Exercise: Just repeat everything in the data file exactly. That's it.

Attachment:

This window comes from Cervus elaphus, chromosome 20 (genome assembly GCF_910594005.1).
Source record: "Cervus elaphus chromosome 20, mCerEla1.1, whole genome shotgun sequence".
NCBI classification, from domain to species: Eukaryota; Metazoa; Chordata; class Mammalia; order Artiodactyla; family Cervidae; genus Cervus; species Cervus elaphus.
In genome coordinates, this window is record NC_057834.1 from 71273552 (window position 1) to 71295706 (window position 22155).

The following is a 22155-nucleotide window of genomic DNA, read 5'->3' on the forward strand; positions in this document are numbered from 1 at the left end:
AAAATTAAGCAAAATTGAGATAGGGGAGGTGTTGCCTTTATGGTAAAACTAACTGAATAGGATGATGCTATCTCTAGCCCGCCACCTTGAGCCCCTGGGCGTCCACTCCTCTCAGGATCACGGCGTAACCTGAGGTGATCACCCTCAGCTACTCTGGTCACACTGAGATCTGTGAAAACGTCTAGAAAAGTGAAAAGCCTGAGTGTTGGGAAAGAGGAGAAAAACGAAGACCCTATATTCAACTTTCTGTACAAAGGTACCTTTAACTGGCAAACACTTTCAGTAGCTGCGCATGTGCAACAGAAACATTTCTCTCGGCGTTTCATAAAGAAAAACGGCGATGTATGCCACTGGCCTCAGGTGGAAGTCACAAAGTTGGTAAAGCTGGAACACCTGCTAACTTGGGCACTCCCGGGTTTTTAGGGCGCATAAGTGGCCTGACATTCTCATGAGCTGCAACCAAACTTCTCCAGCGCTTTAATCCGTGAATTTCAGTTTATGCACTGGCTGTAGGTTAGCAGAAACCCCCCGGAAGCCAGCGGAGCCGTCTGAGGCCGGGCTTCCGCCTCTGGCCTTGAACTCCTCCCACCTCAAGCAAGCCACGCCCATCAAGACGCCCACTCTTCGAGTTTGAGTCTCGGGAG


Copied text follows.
This window comes from Cervus elaphus, chromosome 20 (genome assembly GCF_910594005.1).
Source record: "Cervus elaphus chromosome 20, mCerEla1.1, whole genome shotgun sequence".
NCBI classification, from domain to species: Eukaryota; Metazoa; Chordata; class Mammalia; order Artiodactyla; family Cervidae; genus Cervus; species Cervus elaphus.
In genome coordinates, this window is record NC_057834.1 from 71273552 (window position 1) to 71295706 (window position 22155).

The following is a 22155-nucleotide window of genomic DNA, read 5'->3' on the forward strand; positions in this document are numbered from 1 at the left end:
AAAATTAAGCAAAATTGAGATAGGGGAGGTGTTGCCTTTATGGTAAAACTAACTGAATAGGATGATGCTATCTCTAGCCCGCCACCTTGAGCCCCTGGGCGTCCACTCCTCTCAGGATCACGGCGTAACCTGAGGTGATCACCCTCAGCTACTCTGGTCACACTGAGATCTGTGAAAACGTCTAGAAAAGTGAAAAGCCTGAGTGTTGGGAAAGAGGAGAAAAACGAAGACCCTATATTCAACTTTCTGTACAAAGGTACCTTTAACTGGCAAACACTTTCAGTAGCTGCGCATGTGCAACAGAAACATTTCTCTCGGCGTTTCATAAAGAAAAACGGCGATGTATGCCACTGGCCTCAGGTGGAAGTCACAAAGTTGGTAAAGCTGGAACACCTGCTAACTTGGGCACTCCCGGGTTTTTAGGGCGCATAAGTGGCCTGACATTCTCATGAGCTGCAACCAAACTTCTCCAGCGCTTTAATCCGTGAATTTCAGTTTATGCACTGGCTGTAGGTTAGCAGAAACCCCCCGGAAGCCAGCGGAGCCGTCTGAGGCCGGGCTTCCGCCTCTGGCCTTGAACTCCTCCCACCTCAAGCAAGCCACGCCCATCAAGACGCCCACTCTTCGAGTTTGAGTCTCGGGAG